RADIO INTERVIEW – 2CC – Afternoons with Leon Delaney
Thursday 28 September 2021
SUBJECT: GP Senate Inquiry
LEON DELANEY, PRESENTER: Submissions to the Senate inquiry into rural and regional health services will close on Thursday. Federal Member for Eden-Monaro Kristy McBain says she's collected more than 500 signatures for her petition to improve access to GPs in rural and regional areas. Joining me now, Kristy McBain Good afternoon.
KRISTY MCBAIN, MEMBER FOR EDEN-MONARO: Good afternoon, Leon.
DELANEY: We've spoken about the challenges facing healthcare in regional and rural areas many times before. Obviously, we already know there's a critical shortage of doctors, what are you expecting this Inquiry will actually achieve?
MCBAIN: I hope it achieves some concrete recommendations that will lead to action because I think the last thing anyone wants is another inquiry which doesn't result in anything. I've been out talking to community members, we've done a community zoom and had multiple discussions with individual GPs across the electorate, all of whom have come up with ideas, incentives and put forward solutions of things that could be done to end this crisis in rural and regional GPs. And so those are all including as part of my submission to the inquiry itself.
DELANEY: It's not just GPs, though, is it because there's also a shortage of specialists isn't there?
MCBAIN: Well, across the region, there is a shortage of actual access to specialists, we are still so heavily reliant on access to specialist doctors and tertiary healthcare outside of our region, especially, into the AC T and Wollongong and beyond. The Rural Health Alliance has estimated that there is a $4 billion a year saving to the government because regional rural people don't access primary health care. But then because people haven’t received that early intervention through GPs we see additional presentations at hospitals.
DELANEY: And speaking of hospitals, will the inquiry also consider the issues that are affecting hospitals? Because obviously, they're run by states, but the interaction between primary health care and hospitals is a very important one, isn't it?
MCBAIN: Yeah, look, it's obviously paramount. And I think that there has been over many years a lack of understanding in our communities about primary health care networks in GPs, being regulated through the Commonwealth Government, and hospitals through the state government. And obviously, there's an interaction. But there hasn't ever been a look at holistically what we need. We're in a good position at the moment, because New South Wales Government is also holding its own inquiry into regional and rural access to health care, the same time that we are holding this inquiry into GP shortages. So hopefully, there will be some interaction between the two committees, because there is obviously a role to play in interacting between the two levels of government to make sure that we're not short at the early intervention stage, but also not let down in our hospital stages, either.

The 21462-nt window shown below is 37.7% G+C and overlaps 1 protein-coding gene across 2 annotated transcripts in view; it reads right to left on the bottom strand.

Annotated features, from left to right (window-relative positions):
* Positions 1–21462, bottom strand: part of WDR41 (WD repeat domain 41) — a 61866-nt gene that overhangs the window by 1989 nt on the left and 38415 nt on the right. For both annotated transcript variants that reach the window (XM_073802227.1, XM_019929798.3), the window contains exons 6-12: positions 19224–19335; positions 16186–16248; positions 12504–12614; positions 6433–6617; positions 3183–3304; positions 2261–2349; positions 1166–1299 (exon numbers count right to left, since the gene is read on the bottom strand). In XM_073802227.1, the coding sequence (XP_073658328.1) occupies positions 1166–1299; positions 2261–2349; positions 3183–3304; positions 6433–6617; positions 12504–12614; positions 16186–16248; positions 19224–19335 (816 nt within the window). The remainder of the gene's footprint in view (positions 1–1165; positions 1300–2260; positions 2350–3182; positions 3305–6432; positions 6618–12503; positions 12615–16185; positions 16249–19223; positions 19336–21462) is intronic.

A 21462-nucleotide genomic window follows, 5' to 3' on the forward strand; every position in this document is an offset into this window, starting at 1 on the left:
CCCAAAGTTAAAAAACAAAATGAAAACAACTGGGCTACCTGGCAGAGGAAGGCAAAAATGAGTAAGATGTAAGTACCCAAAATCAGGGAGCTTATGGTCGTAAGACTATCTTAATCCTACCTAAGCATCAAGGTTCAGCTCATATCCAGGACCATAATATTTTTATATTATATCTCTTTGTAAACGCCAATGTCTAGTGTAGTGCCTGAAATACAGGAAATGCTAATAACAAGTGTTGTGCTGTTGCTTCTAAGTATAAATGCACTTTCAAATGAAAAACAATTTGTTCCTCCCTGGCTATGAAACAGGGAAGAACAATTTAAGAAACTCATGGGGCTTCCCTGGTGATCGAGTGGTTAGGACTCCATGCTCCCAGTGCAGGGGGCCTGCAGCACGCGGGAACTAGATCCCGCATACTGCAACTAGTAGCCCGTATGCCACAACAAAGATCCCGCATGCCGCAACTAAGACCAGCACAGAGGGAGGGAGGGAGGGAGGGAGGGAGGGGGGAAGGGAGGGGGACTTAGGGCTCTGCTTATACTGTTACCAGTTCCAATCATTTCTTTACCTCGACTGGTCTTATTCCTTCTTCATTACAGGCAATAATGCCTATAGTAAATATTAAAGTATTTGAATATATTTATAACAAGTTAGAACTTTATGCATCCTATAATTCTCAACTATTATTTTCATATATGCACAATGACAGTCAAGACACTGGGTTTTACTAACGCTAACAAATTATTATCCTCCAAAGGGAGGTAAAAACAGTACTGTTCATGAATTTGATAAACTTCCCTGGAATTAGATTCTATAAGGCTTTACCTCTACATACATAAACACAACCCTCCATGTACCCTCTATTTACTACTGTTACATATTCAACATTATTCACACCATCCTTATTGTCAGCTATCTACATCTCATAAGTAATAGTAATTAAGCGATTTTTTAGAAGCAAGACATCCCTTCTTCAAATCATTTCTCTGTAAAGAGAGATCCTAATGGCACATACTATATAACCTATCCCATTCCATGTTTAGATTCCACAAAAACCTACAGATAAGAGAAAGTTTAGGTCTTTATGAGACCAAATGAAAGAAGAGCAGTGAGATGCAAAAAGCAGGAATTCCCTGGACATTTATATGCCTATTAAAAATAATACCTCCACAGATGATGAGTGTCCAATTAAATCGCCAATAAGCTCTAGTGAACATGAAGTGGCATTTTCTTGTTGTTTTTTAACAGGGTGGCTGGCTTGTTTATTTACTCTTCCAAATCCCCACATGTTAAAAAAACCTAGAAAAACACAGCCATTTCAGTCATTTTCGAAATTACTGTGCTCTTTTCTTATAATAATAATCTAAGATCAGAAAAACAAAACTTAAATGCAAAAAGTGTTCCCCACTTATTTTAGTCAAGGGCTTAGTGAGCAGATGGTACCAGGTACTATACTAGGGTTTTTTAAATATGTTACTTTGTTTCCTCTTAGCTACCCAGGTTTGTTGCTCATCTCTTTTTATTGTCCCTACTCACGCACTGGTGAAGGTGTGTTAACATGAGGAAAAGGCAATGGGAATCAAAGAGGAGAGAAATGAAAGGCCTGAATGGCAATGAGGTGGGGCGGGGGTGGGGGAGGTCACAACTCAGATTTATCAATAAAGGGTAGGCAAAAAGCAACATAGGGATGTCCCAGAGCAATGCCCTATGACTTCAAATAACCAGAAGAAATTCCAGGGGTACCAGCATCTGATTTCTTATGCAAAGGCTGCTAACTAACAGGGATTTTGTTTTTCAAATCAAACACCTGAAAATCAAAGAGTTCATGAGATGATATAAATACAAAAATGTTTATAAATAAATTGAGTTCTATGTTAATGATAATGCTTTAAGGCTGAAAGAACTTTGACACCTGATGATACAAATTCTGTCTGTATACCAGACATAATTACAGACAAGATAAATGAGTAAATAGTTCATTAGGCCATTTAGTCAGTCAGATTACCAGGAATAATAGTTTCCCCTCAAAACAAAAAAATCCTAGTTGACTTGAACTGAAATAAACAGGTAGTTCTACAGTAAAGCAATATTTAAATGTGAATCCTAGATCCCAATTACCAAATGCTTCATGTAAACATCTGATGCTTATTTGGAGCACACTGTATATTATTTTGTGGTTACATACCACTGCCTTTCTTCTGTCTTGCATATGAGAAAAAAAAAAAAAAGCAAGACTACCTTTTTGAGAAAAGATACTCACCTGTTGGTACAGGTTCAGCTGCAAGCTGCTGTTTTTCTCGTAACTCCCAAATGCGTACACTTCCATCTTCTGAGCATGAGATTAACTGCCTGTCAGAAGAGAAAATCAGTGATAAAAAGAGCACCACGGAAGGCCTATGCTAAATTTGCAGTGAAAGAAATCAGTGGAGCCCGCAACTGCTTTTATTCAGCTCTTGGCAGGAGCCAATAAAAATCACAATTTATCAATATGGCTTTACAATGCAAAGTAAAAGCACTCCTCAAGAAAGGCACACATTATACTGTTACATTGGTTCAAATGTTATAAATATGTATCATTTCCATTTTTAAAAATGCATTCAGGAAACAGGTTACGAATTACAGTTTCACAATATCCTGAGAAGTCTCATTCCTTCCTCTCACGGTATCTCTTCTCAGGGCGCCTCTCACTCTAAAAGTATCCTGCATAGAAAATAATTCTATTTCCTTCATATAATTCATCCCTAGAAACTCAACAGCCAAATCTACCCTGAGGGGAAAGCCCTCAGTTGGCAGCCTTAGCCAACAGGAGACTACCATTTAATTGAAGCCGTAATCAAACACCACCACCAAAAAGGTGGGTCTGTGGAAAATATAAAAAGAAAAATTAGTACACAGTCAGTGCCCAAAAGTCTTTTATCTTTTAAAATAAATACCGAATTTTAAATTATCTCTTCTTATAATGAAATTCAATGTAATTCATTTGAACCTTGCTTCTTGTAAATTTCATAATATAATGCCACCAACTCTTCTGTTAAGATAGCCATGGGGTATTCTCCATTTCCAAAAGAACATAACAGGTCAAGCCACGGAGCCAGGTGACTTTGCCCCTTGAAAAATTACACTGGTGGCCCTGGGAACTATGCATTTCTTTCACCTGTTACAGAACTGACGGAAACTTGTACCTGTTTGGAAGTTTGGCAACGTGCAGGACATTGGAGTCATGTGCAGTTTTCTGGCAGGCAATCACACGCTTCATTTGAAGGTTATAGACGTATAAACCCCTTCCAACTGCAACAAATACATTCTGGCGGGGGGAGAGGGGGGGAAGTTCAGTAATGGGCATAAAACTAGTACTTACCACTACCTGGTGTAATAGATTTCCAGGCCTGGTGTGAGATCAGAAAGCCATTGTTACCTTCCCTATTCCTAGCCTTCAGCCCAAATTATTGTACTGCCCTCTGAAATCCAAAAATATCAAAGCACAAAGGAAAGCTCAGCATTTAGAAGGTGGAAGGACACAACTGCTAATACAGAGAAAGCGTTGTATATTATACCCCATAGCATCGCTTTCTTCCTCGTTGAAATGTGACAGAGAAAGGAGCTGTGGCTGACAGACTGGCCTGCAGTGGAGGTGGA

DELANEY: Yeah, because obviously, if things are not working well, in the primary healthcare sector, that has an impact on the demand for hospital services.
MCBAIN: That's exactly right. And we see more people presenting to emergency departments when they aren't able to access a GP in their local community. And in this region, we have GPs practicing our community, and then also doing shifts at local hospitals, because we don't have additional doctors to work in our hospitals. So we are also fighting, GP fatigue across the regions where they are seeing community members during the day, and then all are also backing up and working at our local hospital. You can see why some GPs decide that they might end up with a better lifestyle if they don't live in a regional area, because they won't have the two types of health care to keep the local hospital running.
DELANEY: Now, there are a number of factors involved here. But surely, some of the answers are pretty obvious, like increasing the basic rate of the Medicare rebate.
MCBAIN: Yeah, that's right. I mean, the freeze on the Medicare rebate, for some regions had a significant impact. There's been a small increase this year to regional areas. And I've spoken to a lot of our GPs across the region and asked whether that will make a difference. And they've basically said, it will not make up any significant difference. The amount of compliance and regulation on our GPs at this point in time is so significant, that most of them actually have practice managers to deal with the compliance side of things. So that's paying a non-income earner to sort out all of the regulation for them. It can be quite complex. I was chatting to a GP in Cooma and in the middle of the vaccine rollout, they were hit with an audit from the regulator, which means they not only had prepare to deliver immunizations, but they were also required to go through all their paperwork and deal with the audit request. So there are significant compliance issues that are taking up a lot of our GPs time.